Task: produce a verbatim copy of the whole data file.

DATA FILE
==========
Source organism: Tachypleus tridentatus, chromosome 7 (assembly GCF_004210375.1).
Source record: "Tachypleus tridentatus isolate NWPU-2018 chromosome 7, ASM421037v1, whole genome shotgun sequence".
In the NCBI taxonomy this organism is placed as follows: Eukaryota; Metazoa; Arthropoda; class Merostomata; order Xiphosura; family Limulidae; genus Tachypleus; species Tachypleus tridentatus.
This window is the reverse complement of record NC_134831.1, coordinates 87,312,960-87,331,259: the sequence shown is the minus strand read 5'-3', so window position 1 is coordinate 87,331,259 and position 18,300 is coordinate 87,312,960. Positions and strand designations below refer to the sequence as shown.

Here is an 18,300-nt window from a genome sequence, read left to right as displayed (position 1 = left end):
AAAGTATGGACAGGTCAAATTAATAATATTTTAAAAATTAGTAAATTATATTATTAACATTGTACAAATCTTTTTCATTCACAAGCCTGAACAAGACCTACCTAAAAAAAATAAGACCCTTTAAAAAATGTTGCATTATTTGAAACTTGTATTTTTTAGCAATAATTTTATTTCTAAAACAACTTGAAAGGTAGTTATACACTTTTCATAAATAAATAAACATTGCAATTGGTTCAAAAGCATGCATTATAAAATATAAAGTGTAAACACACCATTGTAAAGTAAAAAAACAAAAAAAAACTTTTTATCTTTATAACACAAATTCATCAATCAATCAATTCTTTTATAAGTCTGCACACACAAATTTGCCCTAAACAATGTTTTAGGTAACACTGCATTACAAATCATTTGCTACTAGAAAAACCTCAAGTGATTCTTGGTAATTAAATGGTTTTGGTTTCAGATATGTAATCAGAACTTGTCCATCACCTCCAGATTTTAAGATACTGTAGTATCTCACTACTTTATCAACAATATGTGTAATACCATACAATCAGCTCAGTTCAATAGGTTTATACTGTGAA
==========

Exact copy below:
Source organism: Tachypleus tridentatus, chromosome 7 (assembly GCF_004210375.1).
Source record: "Tachypleus tridentatus isolate NWPU-2018 chromosome 7, ASM421037v1, whole genome shotgun sequence".
In the NCBI taxonomy this organism is placed as follows: Eukaryota; Metazoa; Arthropoda; class Merostomata; order Xiphosura; family Limulidae; genus Tachypleus; species Tachypleus tridentatus.
This window is the reverse complement of record NC_134831.1, coordinates 87,312,960-87,331,259: the sequence shown is the minus strand read 5'-3', so window position 1 is coordinate 87,331,259 and position 18,300 is coordinate 87,312,960. Positions and strand designations below refer to the sequence as shown.

Here is an 18,300-nt window from a genome sequence, read left to right as displayed (position 1 = left end):
AAAGTATGGACAGGTCAAATTAATAATATTTTAAAAATTAGTAAATTATATTATTAACATTGTACAAATCTTTTTCATTCACAAGCCTGAACAAGACCTACCTAAAAAAAATAAGACCCTTTAAAAAATGTTGCATTATTTGAAACTTGTATTTTTTAGCAATAATTTTATTTCTAAAACAACTTGAAAGGTAGTTATACACTTTTCATAAATAAATAAACATTGCAATTGGTTCAAAAGCATGCATTATAAAATATAAAGTGTAAACACACCATTGTAAAGTAAAAAAACAAAAAAAAACTTTTTATCTTTATAACACAAATTCATCAATCAATCAATTCTTTTATAAGTCTGCACACACAAATTTGCCCTAAACAATGTTTTAGGTAACACTGCATTACAAATCATTTGCTACTAGAAAAACCTCAAGTGATTCTTGGTAATTAAATGGTTTTGGTTTCAGATATGTAATCAGAACTTGTCCATCACCTCCAGATTTTAAGATACTGTAGTATCTCACTACTTTATCAACAATATGTGTAATACCATACAATCAGCTCAGTTCAATAGGTTTATACTGTGAA